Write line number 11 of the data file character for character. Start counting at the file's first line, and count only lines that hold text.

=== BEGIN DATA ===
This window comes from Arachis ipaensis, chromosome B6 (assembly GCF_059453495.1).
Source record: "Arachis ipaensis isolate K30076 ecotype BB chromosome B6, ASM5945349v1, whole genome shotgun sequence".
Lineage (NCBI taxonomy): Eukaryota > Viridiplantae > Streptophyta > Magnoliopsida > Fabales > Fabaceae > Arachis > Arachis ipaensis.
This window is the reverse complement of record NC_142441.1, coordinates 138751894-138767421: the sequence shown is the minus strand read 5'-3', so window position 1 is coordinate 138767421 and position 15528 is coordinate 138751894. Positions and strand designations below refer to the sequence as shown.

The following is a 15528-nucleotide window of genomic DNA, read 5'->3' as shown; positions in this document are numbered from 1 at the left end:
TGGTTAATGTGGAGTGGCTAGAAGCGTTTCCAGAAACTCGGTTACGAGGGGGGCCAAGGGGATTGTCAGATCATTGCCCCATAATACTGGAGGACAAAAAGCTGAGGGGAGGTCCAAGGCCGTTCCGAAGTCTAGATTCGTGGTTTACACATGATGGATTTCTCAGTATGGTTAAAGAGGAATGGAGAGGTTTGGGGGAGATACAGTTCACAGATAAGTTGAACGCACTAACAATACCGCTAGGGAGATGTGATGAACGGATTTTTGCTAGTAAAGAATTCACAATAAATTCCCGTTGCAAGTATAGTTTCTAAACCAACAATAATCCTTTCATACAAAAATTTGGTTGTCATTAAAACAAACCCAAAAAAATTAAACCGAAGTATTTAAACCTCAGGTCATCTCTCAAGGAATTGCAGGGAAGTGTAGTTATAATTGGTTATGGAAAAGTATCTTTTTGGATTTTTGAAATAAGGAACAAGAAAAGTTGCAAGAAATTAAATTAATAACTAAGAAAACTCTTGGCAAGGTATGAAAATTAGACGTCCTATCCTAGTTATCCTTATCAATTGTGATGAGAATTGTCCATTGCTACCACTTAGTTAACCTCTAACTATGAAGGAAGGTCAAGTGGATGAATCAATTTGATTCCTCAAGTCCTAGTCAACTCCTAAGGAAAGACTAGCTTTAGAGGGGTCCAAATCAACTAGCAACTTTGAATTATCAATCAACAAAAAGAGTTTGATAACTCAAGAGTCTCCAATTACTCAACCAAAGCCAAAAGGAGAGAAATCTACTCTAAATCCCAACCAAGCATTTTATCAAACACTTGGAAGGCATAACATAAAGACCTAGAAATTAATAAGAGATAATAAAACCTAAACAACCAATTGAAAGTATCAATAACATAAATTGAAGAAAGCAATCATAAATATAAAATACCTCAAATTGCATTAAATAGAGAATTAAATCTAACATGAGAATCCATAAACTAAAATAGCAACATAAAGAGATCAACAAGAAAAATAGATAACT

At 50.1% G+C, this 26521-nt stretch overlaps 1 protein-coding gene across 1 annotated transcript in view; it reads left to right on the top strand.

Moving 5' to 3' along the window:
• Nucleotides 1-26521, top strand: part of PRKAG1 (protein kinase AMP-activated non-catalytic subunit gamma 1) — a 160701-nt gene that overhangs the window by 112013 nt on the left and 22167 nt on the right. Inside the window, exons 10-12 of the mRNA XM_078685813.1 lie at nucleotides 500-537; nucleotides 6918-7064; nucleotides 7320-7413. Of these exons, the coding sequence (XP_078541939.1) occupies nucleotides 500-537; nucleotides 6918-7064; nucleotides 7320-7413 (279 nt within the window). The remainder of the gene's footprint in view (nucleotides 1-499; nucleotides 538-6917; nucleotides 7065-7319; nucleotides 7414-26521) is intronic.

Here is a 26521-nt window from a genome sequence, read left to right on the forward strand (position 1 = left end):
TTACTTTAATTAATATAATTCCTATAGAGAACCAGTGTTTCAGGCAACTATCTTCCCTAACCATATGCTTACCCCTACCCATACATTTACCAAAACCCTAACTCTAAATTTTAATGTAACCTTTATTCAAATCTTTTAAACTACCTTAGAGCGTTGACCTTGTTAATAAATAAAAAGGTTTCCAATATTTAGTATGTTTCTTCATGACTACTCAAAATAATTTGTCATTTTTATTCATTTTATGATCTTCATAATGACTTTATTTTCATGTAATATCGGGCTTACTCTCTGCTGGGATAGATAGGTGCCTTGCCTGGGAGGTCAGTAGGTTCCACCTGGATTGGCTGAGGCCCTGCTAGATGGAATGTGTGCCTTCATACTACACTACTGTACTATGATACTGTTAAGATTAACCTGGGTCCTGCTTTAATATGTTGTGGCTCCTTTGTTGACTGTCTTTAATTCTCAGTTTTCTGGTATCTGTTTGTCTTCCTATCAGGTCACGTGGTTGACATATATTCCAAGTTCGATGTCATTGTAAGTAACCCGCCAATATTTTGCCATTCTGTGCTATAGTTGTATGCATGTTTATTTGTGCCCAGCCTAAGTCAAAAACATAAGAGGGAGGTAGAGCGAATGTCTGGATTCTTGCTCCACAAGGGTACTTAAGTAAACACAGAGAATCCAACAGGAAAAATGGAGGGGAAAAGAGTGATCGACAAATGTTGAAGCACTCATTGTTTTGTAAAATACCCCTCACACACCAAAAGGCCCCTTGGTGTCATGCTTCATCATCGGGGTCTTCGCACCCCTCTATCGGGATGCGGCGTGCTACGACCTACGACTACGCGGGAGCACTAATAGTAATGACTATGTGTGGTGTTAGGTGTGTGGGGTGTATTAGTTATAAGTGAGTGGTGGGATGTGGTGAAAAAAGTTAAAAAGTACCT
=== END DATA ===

TTACTTTAATTAATATAATTCCTATAGAGAACCAGTGTTTCAGGCAACTATCTTCCCTAACCATATGCTTACCCCTACCCATACATTTACCAAAACCCTAACTCTAAATTTTAATGTAACCTTTATTCAAATCTTTTAAACTACCTTAGAGCGTTGACCTTGTTAATAAATAAAAAGGTTTCCAATATTTAGTATGTTTCTTCATGACTACTCAAAATAATTTGTCATTTTTATTCATTTTATGATCTTCATAATGACTTTATTTTCATGTAATATCGGGCTTACTCTCTGCTGGGATAGATAGGTGCCTTGCCTGGGAGGTCAGTAGGTTCCACCTGGATTGGCTGAGGCCCTGCTAGATGGAATGTGTGCCTTCATACTACACTACTGTACTATGATACTGTTAAGATTAACCTGGGTCCTGCTTTAATATGTTGTGGCTCCTTTGTTGACTGTCTTTAATTCTCAGTTTTCTGGTATCTGTTTGTCTTCCTATCAGGTCACGTGGTTGACATATATTCCAAGTTCGATGTCATTGTAAGTAACCCGCCAATATTTTGCCATTCTGTGCTATAGTTGTATGCATGTTTATTTGTGCCCAGCCTAAGTCAAAAACATAAGAGGGAGGTAGAGCGAATGTCTGGATTCTTGCTCCACAAGGGTACTTAAGTAAACACAGAGAATCCAACAGGAAAAATGGAGGGGAAAAGAGTGATCGACAAATGTTGAAGCACTCATTGTTTTGTAAAATACCCCTCACACACCAAAAGGCCCCTTGGTGTCATGCTTCATCATCGGGGTCTTCGCACCCCTCTATCGGGATGCGGCGTGCTACGACCTACGACTACGCGGGAGCACTAATAGTAATGACTATGTGTGGTGTTAGGTGTGTGGGGTGTATTAGTTATAAGTGAGTGGTGGGATGTGGTGAAAAAAGTTAAAAAGTACCT